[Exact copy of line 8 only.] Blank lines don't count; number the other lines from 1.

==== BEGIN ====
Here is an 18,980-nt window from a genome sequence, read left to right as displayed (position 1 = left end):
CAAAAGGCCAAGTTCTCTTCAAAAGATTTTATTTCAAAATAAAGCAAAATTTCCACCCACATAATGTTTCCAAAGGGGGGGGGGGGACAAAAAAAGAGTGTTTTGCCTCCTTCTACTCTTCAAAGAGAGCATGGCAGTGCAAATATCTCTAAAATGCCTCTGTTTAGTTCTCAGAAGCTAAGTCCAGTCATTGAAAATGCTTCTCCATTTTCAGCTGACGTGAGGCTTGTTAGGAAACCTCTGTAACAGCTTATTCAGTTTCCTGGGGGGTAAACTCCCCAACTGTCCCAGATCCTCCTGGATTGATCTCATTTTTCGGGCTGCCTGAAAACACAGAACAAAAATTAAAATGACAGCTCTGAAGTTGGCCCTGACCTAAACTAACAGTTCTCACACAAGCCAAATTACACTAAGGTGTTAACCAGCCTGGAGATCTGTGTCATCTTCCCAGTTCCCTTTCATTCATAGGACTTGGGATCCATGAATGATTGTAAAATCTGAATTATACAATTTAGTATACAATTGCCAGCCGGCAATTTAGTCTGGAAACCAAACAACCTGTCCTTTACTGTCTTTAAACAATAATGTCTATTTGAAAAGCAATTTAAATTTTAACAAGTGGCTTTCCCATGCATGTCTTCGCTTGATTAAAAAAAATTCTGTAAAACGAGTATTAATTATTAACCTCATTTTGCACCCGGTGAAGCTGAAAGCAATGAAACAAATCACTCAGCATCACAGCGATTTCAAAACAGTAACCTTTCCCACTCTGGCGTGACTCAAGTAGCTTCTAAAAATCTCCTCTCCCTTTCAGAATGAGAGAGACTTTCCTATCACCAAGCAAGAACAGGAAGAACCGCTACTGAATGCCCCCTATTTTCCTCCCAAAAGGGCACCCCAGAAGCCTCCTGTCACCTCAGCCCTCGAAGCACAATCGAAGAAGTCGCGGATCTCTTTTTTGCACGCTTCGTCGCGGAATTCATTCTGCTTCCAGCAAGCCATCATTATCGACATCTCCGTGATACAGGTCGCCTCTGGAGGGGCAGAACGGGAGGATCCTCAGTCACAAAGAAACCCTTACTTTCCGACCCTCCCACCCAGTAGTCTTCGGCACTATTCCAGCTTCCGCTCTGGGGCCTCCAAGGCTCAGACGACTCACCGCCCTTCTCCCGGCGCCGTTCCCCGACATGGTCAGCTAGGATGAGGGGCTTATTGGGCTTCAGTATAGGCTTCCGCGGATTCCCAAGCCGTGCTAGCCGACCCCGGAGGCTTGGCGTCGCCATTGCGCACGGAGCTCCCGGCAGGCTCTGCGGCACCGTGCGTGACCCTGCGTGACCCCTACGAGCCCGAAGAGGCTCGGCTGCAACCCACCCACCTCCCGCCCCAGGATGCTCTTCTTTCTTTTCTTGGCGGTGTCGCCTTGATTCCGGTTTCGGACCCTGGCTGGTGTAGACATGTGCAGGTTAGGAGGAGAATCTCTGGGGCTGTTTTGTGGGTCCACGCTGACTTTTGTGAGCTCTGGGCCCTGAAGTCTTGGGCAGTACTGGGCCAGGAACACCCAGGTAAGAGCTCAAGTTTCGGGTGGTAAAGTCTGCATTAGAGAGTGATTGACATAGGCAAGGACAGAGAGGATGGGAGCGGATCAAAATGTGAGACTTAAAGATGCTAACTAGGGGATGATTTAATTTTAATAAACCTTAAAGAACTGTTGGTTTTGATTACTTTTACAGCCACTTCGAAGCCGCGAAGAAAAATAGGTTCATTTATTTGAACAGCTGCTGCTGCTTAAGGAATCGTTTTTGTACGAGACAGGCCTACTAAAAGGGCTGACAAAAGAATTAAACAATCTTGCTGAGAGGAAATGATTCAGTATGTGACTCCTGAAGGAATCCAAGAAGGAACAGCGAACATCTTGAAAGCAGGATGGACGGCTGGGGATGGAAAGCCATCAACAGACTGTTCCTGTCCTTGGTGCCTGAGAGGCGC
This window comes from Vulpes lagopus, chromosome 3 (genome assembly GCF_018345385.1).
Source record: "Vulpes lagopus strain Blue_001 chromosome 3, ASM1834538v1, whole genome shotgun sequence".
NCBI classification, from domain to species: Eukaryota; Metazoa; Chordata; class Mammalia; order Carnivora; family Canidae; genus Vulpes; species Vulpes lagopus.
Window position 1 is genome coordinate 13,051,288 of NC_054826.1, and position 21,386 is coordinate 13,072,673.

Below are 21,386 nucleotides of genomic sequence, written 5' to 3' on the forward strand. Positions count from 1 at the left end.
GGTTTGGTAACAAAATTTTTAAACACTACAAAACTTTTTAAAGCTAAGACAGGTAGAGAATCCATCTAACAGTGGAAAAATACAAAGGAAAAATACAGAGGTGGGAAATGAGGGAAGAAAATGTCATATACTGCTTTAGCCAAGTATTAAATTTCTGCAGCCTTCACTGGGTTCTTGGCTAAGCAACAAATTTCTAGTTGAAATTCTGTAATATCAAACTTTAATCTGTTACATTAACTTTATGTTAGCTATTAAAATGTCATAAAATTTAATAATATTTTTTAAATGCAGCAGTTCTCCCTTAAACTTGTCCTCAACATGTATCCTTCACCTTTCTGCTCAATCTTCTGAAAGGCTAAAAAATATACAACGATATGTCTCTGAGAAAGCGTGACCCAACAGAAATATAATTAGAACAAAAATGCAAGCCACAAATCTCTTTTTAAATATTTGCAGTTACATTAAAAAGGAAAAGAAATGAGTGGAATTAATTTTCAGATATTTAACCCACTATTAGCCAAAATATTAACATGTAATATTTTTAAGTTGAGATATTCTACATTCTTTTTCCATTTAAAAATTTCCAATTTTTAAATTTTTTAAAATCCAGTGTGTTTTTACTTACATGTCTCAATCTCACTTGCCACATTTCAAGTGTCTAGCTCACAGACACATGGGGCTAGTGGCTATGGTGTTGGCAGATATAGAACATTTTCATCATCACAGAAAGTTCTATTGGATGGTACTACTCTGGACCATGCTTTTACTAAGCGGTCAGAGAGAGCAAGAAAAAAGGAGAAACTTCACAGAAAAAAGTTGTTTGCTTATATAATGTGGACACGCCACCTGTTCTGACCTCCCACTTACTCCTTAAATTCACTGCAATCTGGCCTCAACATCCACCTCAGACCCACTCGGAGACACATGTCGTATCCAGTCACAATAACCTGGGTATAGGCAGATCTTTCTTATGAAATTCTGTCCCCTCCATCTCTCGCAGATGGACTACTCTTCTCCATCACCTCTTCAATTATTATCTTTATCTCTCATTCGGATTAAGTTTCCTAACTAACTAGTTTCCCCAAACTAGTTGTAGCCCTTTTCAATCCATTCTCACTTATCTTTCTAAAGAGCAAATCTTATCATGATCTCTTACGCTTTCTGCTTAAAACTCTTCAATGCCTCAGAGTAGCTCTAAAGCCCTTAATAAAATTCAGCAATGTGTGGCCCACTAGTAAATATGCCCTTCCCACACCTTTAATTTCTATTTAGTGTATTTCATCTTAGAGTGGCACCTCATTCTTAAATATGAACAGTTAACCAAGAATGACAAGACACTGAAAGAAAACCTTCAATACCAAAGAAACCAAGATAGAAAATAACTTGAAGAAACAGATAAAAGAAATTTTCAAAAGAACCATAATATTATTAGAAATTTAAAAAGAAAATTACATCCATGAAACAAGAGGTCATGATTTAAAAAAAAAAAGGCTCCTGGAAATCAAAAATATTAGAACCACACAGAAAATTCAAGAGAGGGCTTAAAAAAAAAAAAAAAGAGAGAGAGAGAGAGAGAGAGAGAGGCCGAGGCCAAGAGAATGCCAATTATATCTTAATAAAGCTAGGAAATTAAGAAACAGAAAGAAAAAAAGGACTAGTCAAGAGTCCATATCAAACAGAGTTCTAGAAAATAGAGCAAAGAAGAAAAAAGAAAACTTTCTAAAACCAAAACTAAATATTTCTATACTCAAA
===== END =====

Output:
GGTTTGGTAACAAAATTTTTAAACACTACAAAACTTTTTAAAGCTAAGACAGGTAGAGAATCCATCTAACAGTGGAAAAATACAAAGGAAAAATACAGAGGTGGGAAATGAGGGAAGAAAATGTCATATACTGCTTTAGCCAAGTATTAAATTTCTGCAGCCTTCACTGGGTTCTTGGCTAAGCAACAAATTTCTAGTTGAAATTCTGTAATATCAAACTTTAATCTGTTACATTAACTTTATGTTAGCTATTAAAATGTCATAAAATTTAATAATATTTTTTAAATGCAGCAGTTCTCCCTTAAACTTGTCCTCAACATGTATCCTTCACCTTTCTGCTCAATCTTCTGAAAGGCTAAAAAATATACAACGATATGTCTCTGAGAAAGCGTGACCCAACAGAAATATAATTAGAACAAAAATGCAAGCCACAAATCTCTTTTTAAATATTTGCAGTTACATTAAAAAGGAAAAGAAATGAGTGGAATTAATTTTCAGATATTTAACCCACTATTAGCCAAAATATTAACATGTAATATTTTTAAGTTGAGATATTCTACATTCTTTTTCCATTTAAAAATTTCCAATTTTTAAATTTTTTAAAATCCAGTGTGTTTTTACTTACATGTCTCAATCTCACTTGCCACATTTCAAGTGTCTAGCTCACAGACACATGGGGCTAGTGGCTATGGTGTTGGCAGATATAGAACATTTTCATCATCACAGAAAGTTCTATTGGATGGTACTACTCTGGACCATGCTTTTACTAAGCGGTCAGAGAGAGCAAGAAAAAAGGAGAAACTTCACAGAAAAAAGTTGTTTGCTTATATAATGTGGACACGCCACCTGTTCTGACCTCCCACTTACTCCTTAAATTCACTGCAATCTGGCCTCAACATCCACCTCAGACCCACTCGGAGACACATGTCGTATCCAGTCACAATAACCTGGGTATAGGCAGATCTTTCTTATGAAATTCTGTCCCCTCCATCTCTCGCAGATGGACTACTCTTCTCCATCACCTCTTCAATTATTATCTTTATCTCTCATTCGGATTAAGTTTCCTAACTAACTAGTTTCCCCAAACTAGTTGTAGCCCTTTTCAATCCATTCTCACTTATCTTTCTAAAGAGCAAATCTTATCATGATCTCTTACGCTTTCTGCTTAAAACTCTTCAATGCCTCAGAGTAGCTCTAAAGCCCTTAATAAAATTCAGCAATGTGTGGCCCACTAGTAAATATGCCCTTCCCACACCTTTAATTTCTATTTAGTGTATTTCATCTTAGAGTGGCACCTCATTCTTAAATATGAACAGTTAACCAAGAATGACAAGACACTGAAAGAAAACCTTCAATACCAAAGAAACCAAGATAGAAAATAACTTGAAGAAACAGATAAAAGAAATTTTCAAAAGAACCATAATATTATTAGAAATTTAAAAAGAAAATTACATCCATGAAACAAGAGGTCATGATTTAAAAAAAAAAAGGCTCCTGGAAATCAAAAATATTAGAACCACACAGAAAATTCAAGAGAGGGCTTAAAAAAAAAAAAAAAGAGAGAGAGAGAGAGAGAGAGAGAGGCCGAGGCCAAGAGAATGCCAATTATATCTTAATAAAGCTAGGAAATTAAGAAACAGAAAGAAAAAAAGGACTAGTCAAGAGTCCATATCAAACAGAGTTCTAGAAAATAGAGCAAAGAAGAAAAAAGAAAACTTTCTAAAACCAAAACTAAATATTTCTATACTCAAA